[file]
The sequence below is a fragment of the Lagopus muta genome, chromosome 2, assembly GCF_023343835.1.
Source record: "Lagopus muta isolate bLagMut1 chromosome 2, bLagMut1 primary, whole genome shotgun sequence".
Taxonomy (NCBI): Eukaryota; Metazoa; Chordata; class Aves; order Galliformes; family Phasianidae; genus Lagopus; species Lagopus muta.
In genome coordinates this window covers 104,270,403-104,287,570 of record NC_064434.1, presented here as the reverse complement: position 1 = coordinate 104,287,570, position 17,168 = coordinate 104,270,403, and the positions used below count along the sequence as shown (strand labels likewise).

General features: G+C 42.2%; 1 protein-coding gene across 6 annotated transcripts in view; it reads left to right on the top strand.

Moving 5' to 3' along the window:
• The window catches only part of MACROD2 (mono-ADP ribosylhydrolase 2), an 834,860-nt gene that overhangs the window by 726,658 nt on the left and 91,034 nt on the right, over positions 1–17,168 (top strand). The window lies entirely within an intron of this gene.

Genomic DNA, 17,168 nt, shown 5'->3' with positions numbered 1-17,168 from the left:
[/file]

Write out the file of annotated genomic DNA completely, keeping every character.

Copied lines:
The sequence below is a fragment of the Lagopus muta genome, chromosome 2, assembly GCF_023343835.1.
Source record: "Lagopus muta isolate bLagMut1 chromosome 2, bLagMut1 primary, whole genome shotgun sequence".
Taxonomy (NCBI): Eukaryota; Metazoa; Chordata; class Aves; order Galliformes; family Phasianidae; genus Lagopus; species Lagopus muta.
In genome coordinates this window covers 104,270,403-104,287,570 of record NC_064434.1, presented here as the reverse complement: position 1 = coordinate 104,287,570, position 17,168 = coordinate 104,270,403, and the positions used below count along the sequence as shown (strand labels likewise).

General features: G+C 42.2%; 1 protein-coding gene across 6 annotated transcripts in view; it reads left to right on the top strand.

Moving 5' to 3' along the window:
• The window catches only part of MACROD2 (mono-ADP ribosylhydrolase 2), an 834,860-nt gene that overhangs the window by 726,658 nt on the left and 91,034 nt on the right, over positions 1–17,168 (top strand). The window lies entirely within an intron of this gene.

Genomic DNA, 17,168 nt, shown 5'->3' with positions numbered 1-17,168 from the left: